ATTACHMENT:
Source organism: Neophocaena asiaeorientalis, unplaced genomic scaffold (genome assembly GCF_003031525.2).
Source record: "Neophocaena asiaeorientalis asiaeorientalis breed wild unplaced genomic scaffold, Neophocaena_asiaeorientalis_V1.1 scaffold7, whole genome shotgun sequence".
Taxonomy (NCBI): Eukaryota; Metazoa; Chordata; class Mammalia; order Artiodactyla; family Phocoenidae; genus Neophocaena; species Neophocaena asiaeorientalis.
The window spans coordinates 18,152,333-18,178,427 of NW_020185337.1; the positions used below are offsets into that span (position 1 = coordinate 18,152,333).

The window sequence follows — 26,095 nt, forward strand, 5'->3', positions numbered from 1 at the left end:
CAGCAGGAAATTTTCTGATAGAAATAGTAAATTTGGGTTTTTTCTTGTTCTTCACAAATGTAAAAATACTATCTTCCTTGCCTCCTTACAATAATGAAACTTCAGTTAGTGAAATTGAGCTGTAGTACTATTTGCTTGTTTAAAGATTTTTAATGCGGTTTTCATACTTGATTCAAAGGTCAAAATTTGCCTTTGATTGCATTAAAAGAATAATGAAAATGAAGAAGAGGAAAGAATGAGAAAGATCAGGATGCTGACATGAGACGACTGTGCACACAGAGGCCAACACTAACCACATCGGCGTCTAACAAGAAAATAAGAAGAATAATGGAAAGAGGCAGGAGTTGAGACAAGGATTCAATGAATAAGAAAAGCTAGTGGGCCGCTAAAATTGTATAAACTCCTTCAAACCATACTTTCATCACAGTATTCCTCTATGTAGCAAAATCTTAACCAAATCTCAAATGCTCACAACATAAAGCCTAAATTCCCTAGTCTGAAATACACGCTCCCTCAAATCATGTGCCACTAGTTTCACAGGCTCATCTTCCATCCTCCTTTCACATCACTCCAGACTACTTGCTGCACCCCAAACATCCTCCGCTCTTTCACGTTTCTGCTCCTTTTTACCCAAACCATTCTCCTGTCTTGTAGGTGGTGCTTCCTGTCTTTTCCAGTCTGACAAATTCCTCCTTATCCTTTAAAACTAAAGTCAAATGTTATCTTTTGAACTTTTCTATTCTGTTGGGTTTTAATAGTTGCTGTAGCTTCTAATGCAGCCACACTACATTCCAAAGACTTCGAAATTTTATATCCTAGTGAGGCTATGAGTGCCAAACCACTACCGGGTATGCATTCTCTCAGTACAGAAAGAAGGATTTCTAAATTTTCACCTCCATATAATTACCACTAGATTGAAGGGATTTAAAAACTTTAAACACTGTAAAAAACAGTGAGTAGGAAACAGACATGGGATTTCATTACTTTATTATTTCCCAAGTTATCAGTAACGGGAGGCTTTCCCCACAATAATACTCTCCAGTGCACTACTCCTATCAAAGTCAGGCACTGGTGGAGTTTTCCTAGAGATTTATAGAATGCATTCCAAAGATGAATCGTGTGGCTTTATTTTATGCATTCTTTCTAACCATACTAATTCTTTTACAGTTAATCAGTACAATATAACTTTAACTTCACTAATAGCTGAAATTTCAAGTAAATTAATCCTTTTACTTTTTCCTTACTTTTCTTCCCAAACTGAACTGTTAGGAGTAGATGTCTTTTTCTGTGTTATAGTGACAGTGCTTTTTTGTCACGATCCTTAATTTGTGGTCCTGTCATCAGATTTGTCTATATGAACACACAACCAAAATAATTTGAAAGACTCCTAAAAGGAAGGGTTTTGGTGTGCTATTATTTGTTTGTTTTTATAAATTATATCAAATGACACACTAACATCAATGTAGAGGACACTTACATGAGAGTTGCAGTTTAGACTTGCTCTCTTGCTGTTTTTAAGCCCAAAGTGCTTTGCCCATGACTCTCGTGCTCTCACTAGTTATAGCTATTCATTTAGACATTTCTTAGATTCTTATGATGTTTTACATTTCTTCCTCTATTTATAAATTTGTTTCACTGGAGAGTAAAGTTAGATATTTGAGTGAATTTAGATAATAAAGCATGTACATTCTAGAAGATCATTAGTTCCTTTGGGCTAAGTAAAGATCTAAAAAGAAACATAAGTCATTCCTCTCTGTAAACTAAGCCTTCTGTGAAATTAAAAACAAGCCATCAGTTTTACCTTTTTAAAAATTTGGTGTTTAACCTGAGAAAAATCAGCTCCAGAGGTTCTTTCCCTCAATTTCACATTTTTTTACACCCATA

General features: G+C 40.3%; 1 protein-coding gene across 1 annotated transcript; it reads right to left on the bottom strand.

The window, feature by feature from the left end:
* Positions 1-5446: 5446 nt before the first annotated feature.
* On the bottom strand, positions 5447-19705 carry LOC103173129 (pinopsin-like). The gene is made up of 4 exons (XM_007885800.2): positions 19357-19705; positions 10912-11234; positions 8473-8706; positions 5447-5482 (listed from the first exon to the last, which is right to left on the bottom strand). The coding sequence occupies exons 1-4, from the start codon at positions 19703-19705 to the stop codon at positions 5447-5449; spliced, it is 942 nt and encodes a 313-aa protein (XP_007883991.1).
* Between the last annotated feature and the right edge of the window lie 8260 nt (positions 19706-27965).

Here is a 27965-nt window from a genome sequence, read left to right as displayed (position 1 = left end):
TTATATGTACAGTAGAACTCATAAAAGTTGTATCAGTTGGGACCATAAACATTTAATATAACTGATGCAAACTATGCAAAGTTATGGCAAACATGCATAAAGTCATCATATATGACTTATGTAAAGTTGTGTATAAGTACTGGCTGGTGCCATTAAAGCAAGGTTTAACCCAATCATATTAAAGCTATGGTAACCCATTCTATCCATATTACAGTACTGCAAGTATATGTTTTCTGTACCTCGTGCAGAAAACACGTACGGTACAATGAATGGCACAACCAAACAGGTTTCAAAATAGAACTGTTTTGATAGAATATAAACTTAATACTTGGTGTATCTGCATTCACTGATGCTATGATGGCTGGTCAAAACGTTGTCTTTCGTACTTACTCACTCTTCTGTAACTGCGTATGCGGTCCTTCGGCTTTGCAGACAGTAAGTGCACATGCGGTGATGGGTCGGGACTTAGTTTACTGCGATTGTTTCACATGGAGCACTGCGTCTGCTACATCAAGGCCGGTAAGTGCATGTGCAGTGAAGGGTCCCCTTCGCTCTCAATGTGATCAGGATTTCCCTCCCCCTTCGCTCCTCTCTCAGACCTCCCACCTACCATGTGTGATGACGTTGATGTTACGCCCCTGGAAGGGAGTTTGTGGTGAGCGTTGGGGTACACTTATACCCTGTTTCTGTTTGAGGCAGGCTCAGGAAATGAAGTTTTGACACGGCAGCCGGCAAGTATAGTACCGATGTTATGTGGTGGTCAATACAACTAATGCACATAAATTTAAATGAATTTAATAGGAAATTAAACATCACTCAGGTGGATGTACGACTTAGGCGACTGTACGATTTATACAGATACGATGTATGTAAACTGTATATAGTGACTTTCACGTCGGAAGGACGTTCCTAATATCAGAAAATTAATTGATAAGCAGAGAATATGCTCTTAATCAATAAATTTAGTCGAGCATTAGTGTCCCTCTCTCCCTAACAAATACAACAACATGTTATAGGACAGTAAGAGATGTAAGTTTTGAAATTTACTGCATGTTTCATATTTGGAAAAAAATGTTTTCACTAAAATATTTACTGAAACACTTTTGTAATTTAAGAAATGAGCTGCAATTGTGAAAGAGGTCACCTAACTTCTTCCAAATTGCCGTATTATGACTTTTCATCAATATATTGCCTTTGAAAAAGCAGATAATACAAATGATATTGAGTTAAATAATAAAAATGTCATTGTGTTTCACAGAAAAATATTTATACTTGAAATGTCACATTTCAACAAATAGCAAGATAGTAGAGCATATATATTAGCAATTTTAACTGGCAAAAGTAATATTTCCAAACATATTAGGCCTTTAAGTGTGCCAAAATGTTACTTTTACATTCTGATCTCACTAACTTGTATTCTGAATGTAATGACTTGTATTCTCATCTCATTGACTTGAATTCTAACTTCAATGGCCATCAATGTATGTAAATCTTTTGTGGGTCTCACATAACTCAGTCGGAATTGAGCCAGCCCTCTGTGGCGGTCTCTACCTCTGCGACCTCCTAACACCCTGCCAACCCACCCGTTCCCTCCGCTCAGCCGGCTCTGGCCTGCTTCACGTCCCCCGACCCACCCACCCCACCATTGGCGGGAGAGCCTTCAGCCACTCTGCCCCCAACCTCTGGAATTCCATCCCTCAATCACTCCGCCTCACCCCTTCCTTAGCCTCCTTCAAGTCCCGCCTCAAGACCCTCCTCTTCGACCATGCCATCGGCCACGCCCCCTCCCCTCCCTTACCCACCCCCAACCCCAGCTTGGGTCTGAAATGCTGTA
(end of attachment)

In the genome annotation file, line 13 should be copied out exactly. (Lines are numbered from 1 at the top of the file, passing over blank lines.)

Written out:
TTATATGTACAGTAGAACTCATAAAAGTTGTATCAGTTGGGACCATAAACATTTAATATAACTGATGCAAACTATGCAAAGTTATGGCAAACATGCATAAAGTCATCATATATGACTTATGTAAAGTTGTGTATAAGTACTGGCTGGTGCCATTAAAGCAAGGTTTAACCCAATCATATTAAAGCTATGGTAACCCATTCTATCCATATTACAGTACTGCAAGTATATGTTTTCTGTACCTCGTGCAGAAAACACGTACGGTACAATGAATGGCACAACCAAACAGGTTTCAAAATAGAACTGTTTTGATAGAATATAAACTTAATACTTGGTGTATCTGCATTCACTGATGCTATGATGGCTGGTCAAAACGTTGTCTTTCGTACTTACTCACTCTTCTGTAACTGCGTATGCGGTCCTTCGGCTTTGCAGACAGTAAGTGCACATGCGGTGATGGGTCGGGACTTAGTTTACTGCGATTGTTTCACATGGAGCACTGCGTCTGCTACATCAAGGCCGGTAAGTGCATGTGCAGTGAAGGGTCCCCTTCGCTCTCAATGTGATCAGGATTTCCCTCCCCCTTCGCTCCTCTCTCAGACCTCCCACCTACCATGTGTGATGACGTTGATGTTACGCCCCTGGAAGGGAGTTTGTGGTGAGCGTTGGGGTACACTTATACCCTGTTTCTGTTTGAGGCAGGCTCAGGAAATGAAGTTTTGACACGGCAGCCGGCAAGTATAGTACCGATGTTATGTGGTGGTCAATACAACTAATGCACATAAATTTAAATGAATTTAATAGGAAATTAAACATCACTCAGGTGGATGTACGACTTAGGCGACTGTACGATTTATACAGATACGATGTATGTAAACTGTATATAGTGACTTTCACGTCGGAAGGACGTTCCTAATATCAGAAAATTAATTGATAAGCAGAGAATATGCTCTTAATCAATAAATTTAGTCGAGCATTAGTGTCCCTCTCTCCCTAACAAATACAACAACATGTTATAGGACAGTAAGAGATGTAAGTTTTGAAATTTACTGCATGTTTCATATTTGGAAAAAAATGTTTTCACTAAAATATTTACTGAAACACTTTTGTAATTTAAGAAATGAGCTGCAATTGTGAAAGAGGTCACCTAACTTCTTCCAAATTGCCGTATTATGACTTTTCATCAATATATTGCCTTTGAAAAAGCAGATAATACAAATGATATTGAGTTAAATAATAAAAATGTCATTGTGTTTCACAGAAAAATATTTATACTTGAAATGTCACATTTCAACAAATAGCAAGATAGTAGAGCATATATATTAGCAATTTTAACTGGCAAAAGTAATATTTCCAAACATATTAGGCCTTTAAGTGTGCCAAAATGTTACTTTTACATTCTGATCTCACTAACTTGTATTCTGAATGTAATGACTTGTATTCTCATCTCATTGACTTGAATTCTAACTTCAATGGCCATCAATGTATGTAAATCTTTTGTGGGTCTCACATAACTCAGTCGGAATTGAGCCAGCCCTCTGTGGCGGTCTCTACCTCTGCGACCTCCTAACACCCTGCCAACCCACCCGTTCCCTCCGCTCAGCCGGCTCTGGCCTGCTTCACGTCCCCCGACCCACCCACCCCACCATTGGCGGGAGAGCCTTCAGCCACTCTGCCCCCAACCTCTGGAATTCCATCCCTCAATCACTCCGCCTCACCCCTTCCTTAGCCTCCTTCAAGTCCCGCCTCAAGACCCTCCTCTTCGACCATGCCATCGGCCACGCCCCCTCCCCTCCCTTACCCACCCCCAACCCCAGCTTGGGTCTGAAATGCTGTA